With temperatures dropping and the water starting to get cold, paddling season is drawing to a close. Set yourself up for a strong start next spring by prepping your paddling gear for winter storage. Below are some tips to help you put your paddling gear away properly and avoid learning a lesson the hard way.

Last paddle of season before storing gear
Credit: Luke Foley

7 Tips to Prepare Your Paddling Gear for Winter Storage

1. Power Wash Your Boat

Whether it’s mud, mold, or dirty water, by this time of year my boat is usually pretty dirty. To avoid having a science project when I pull my kayak out next spring, I power wash it to clean off all the grime. After that, I’ll use Mr. Clean wipes to get off any remaining gunk. This should leave the boat looking pretty clean.

2. 303 Your Kayak, Hatch Covers, and Seats

The sun, specifically its UV rays, is tough on plastic and composite boats and can degrade rubber and nylon parts. Before putting my boat away for the winter, I treat it with 303 Aerospace Protectant—a spray that protects against UV damage—which helps keep it looking shiny and prevents its important parts from drying out and cracking.

3. Seal Your Kayak’s Hatches

Leaving the hatches on your kayak open sends an invitation to creatures looking for a winter home, which is why I ensure they’re on tight before retiring my boat for the winter. I also use a cockpit cover—although a heavy-duty trash bag is a low-cost alternative—to keep anything from taking up residence in the main body of my boat. Trust me, the last thing you want to discover on your first paddle in spring is that someone moved into your kayak’s cockpit, hatch, or bulkhead.

Pro tip: I pull the drain plug on my boats during the winter to allow ventilation and prevent condensation from building up in the boat.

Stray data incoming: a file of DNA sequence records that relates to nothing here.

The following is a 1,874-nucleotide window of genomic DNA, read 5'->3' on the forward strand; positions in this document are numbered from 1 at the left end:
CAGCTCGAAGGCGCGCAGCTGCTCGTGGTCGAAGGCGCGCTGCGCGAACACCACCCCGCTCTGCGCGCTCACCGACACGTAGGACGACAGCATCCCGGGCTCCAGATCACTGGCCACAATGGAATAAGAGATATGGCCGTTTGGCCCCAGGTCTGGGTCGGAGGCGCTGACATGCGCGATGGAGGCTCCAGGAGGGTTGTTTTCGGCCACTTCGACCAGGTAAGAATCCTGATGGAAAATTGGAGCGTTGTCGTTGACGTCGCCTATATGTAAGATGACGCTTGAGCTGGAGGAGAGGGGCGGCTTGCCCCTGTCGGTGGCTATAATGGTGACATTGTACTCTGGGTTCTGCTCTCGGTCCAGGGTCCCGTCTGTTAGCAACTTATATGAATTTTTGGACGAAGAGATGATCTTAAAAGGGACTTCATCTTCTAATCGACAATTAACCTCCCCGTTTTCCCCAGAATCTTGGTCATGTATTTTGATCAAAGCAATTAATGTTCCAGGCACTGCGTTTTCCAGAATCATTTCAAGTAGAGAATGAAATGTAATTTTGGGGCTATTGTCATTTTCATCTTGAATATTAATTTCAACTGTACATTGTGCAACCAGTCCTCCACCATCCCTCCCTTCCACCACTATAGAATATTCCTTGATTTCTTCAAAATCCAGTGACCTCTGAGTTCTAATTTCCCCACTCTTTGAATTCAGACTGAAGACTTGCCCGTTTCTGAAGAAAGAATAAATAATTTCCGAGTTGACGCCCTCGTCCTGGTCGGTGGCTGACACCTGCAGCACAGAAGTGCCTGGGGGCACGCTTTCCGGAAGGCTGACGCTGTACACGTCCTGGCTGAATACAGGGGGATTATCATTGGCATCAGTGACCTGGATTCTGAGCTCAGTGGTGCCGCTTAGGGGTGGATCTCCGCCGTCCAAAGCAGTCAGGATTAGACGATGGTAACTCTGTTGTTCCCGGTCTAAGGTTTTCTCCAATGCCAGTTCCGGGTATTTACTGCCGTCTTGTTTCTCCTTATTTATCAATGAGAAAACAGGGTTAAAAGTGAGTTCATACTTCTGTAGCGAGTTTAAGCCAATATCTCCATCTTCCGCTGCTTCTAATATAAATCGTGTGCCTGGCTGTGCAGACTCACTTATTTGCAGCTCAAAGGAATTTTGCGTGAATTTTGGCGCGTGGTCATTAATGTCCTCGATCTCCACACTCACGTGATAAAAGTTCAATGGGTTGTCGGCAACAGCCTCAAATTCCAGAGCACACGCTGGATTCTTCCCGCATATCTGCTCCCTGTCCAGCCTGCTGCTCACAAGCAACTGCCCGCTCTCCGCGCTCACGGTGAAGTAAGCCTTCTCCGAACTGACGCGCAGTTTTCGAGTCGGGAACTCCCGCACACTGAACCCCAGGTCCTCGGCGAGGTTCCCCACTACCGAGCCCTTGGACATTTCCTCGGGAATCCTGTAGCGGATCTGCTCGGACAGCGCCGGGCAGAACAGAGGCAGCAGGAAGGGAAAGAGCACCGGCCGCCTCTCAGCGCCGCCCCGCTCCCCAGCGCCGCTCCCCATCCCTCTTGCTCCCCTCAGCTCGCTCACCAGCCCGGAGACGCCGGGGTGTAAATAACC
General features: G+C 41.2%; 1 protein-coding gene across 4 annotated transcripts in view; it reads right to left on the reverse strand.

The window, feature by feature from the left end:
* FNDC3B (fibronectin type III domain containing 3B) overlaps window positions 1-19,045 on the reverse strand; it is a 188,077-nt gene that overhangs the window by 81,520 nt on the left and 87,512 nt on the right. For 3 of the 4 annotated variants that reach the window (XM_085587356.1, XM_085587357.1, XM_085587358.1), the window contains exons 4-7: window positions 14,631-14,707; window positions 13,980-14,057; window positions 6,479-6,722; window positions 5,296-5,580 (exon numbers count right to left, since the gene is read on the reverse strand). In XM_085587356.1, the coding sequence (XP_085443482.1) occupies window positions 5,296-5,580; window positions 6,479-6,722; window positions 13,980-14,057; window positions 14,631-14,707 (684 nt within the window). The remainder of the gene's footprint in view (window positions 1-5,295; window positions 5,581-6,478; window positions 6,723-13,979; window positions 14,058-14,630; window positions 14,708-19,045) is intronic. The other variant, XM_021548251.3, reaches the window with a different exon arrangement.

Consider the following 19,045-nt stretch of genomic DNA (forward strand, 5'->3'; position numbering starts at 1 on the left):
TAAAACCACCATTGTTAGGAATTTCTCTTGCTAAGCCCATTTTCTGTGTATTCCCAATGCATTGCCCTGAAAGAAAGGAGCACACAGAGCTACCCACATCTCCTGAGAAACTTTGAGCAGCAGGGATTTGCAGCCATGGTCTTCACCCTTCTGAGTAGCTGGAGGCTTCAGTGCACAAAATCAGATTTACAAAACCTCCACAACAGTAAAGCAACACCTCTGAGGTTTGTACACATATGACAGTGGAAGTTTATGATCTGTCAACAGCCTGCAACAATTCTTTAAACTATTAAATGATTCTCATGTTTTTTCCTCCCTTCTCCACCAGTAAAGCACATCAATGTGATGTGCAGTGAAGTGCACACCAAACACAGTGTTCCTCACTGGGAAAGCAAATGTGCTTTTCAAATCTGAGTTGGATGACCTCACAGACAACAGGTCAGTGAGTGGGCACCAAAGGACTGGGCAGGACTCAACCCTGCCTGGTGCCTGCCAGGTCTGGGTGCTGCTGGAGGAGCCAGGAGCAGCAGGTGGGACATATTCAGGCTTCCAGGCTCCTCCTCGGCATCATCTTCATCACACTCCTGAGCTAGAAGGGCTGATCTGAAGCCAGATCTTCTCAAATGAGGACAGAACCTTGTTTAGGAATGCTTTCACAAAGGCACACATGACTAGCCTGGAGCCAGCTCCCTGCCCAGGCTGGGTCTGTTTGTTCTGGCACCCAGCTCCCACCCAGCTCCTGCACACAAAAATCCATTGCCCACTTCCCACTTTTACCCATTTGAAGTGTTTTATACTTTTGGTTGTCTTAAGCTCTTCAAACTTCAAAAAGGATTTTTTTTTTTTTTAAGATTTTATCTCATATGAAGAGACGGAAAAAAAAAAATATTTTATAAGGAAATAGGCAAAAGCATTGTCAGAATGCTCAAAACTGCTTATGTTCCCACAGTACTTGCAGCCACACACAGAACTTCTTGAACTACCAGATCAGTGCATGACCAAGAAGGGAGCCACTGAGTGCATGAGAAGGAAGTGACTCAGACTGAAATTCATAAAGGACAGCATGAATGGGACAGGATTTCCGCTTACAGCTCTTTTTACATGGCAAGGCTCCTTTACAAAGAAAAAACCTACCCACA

4. Deter Critters From Calling Your Kayak Home

Battening down your boat’s hatches before winter is a great first step to preventing creatures from lodging in your kayak during the winter. That said, critters like mice and squirrels are persistent. I have several boats with hatches featuring teeth marks from resolute winter residents. To keep creatures at bay, I put dryer sheets in my hatches and cockpit—mice don’t like the smell and will steer clear. Other popular natural deterrents include packets of dry cayenne pepper, mint, and clove.

Late fall paddle on Cape Cod
Credit: Luke Foley

5. Store Your Boat in the Proper Position

If you store your kayak outside during the winter, position it on its side to avoid deformation. The edges of a kayak are the most structurally sound part of the boat and are best able to stand up to piles of heavy snow. If you store your kayak outside on a rack, make sure that it’s positioned deckside down, as the weight of snow and water accumulating on the deck can cause warping. Add an extra level of protection by placing a piece of plywood above your rack to keep the elements off your boat.

6. Separate Two-Piece Paddles

Separate two-piece paddles for winter storage. In fact, get in the habit of breaking down two-piece paddles whenever you’re storing them to reduce the odds of them becoming one-piece paddles. Before putting your paddle(s) away for winter, treat them with a coating of 303, making sure to get the joints and attachment points along with the blade and shaft.

Pro tip: If your garage is like mine (overflowing with outdoor gear), zip-tie the parts of the paddle together. Believe me, it’s shocking how easily a half of a paddle can go missing and how hard it can be to find.

7. Clean Your PFD

Before relegating your PFD to the gear room or paddling bin for winter, clean out its pockets. There’s nothing nastier than discovering a months-old, half-eaten energy bar on your first spring paddle. Once I’ve removed all the trash from my life vest, I give it a good scrub with dish soap and water to remove all the body oil, sweat, sunscreen, and bug spray that has built up over the paddling season. Finally, I treat my life jacket to a good coat of 303 and hit all the zippers with zipper wax before putting it into winter storage.

Paddling before storing gear for the winter
Credit: Luke Foley

Other Winter Paddling Gear Storage Tips

With my kayak out of the water for the foreseeable future, I use the winter to catch up on any maintenance I put off during prime paddling season and check to make sure there are no issues that will haunt me in the spring. For example, I check the seals on my hatches, give decking a once over, unstick any troublesome rudders/skegs, and order any needed replacement parts. Ultimately, I set myself up for a successful spring paddling season.

How Do You Prepare Your Paddling Gear for Winter Storage?

Do you have a great tip for storing paddling gear over the winter? If so, tell us about it in the comments below.